The mayor of London, Ken Livingstone, is outlining plans for a low-emission zone (LEZ) in the capital. Under the plan, highly polluting commercial vehicles like buses and lorries could be charged up to £200 ($400) a day to drive in the city. Currently there is an £8-a-day charge to drive a car in Central London, but under the plans the most polluting cars will pay £25 a day to enter the zone, which will be extended to include all 33 boroughs. Penalties will also be increased, with a bill of up to £1,000 if caught without having paid the charge. The congestion charge was devised to reduce congestion, not lower emissions, as the new plan aims to do. Hybrid cars are currently except from the charge, but even more economical standard cars are not. The LEZ should address issues like this, and encourage people to buy economical cars, not cars that provide a loophole. "London suffers from the worst air quality in the UK and the proposed low-emission zone would target those diesel engine lorries, coaches, buses, heavier vans and minibuses which are pumping out the most harmful pollutants," Livingstone said.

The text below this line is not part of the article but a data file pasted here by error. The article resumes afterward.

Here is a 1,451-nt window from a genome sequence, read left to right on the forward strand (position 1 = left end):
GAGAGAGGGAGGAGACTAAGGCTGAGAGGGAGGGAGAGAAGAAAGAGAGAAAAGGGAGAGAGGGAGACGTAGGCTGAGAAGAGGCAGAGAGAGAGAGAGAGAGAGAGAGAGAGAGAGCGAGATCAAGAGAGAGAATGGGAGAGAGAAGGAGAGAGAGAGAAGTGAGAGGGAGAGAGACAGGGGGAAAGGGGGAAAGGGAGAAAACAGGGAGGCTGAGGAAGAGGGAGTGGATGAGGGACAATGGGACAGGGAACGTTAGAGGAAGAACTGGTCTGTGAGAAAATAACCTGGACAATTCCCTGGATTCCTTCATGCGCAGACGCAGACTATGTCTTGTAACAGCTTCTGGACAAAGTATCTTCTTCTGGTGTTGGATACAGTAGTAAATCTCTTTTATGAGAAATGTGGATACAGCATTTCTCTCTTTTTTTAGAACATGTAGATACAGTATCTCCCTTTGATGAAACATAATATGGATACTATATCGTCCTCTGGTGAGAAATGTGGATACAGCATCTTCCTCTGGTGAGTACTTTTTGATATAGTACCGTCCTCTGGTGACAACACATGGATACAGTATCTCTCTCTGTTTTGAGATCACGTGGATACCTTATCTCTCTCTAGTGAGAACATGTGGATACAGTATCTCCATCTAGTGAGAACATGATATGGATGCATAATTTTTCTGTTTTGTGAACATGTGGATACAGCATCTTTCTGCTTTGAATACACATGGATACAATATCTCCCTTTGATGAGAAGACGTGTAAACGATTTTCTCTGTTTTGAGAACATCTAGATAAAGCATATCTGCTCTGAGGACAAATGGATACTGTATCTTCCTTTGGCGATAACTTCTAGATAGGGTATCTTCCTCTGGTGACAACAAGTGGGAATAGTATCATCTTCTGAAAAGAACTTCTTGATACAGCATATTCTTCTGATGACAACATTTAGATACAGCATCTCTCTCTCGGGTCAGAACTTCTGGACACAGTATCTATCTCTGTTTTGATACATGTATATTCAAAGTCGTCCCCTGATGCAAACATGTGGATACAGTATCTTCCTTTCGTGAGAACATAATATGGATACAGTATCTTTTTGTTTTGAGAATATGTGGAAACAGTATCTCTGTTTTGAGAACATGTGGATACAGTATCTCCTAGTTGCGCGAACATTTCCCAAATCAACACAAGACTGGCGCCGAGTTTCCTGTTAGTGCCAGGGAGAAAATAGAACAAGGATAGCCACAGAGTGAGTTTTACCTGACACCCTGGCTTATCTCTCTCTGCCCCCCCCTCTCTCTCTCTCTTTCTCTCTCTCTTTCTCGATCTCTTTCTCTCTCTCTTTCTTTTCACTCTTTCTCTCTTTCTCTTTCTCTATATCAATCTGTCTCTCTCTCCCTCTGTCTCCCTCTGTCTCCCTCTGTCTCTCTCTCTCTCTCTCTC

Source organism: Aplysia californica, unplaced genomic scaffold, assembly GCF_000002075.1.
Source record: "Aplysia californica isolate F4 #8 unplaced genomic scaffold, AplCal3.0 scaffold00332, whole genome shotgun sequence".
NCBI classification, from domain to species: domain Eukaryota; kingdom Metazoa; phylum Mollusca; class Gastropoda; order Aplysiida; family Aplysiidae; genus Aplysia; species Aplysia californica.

The LEZ should launch next year for cars and in 2010 for commercial vehicles. Transport for London, who regulate transport in the capital, estimate that the scheme will prevent about 40 deaths a year from pollution-related illnesses.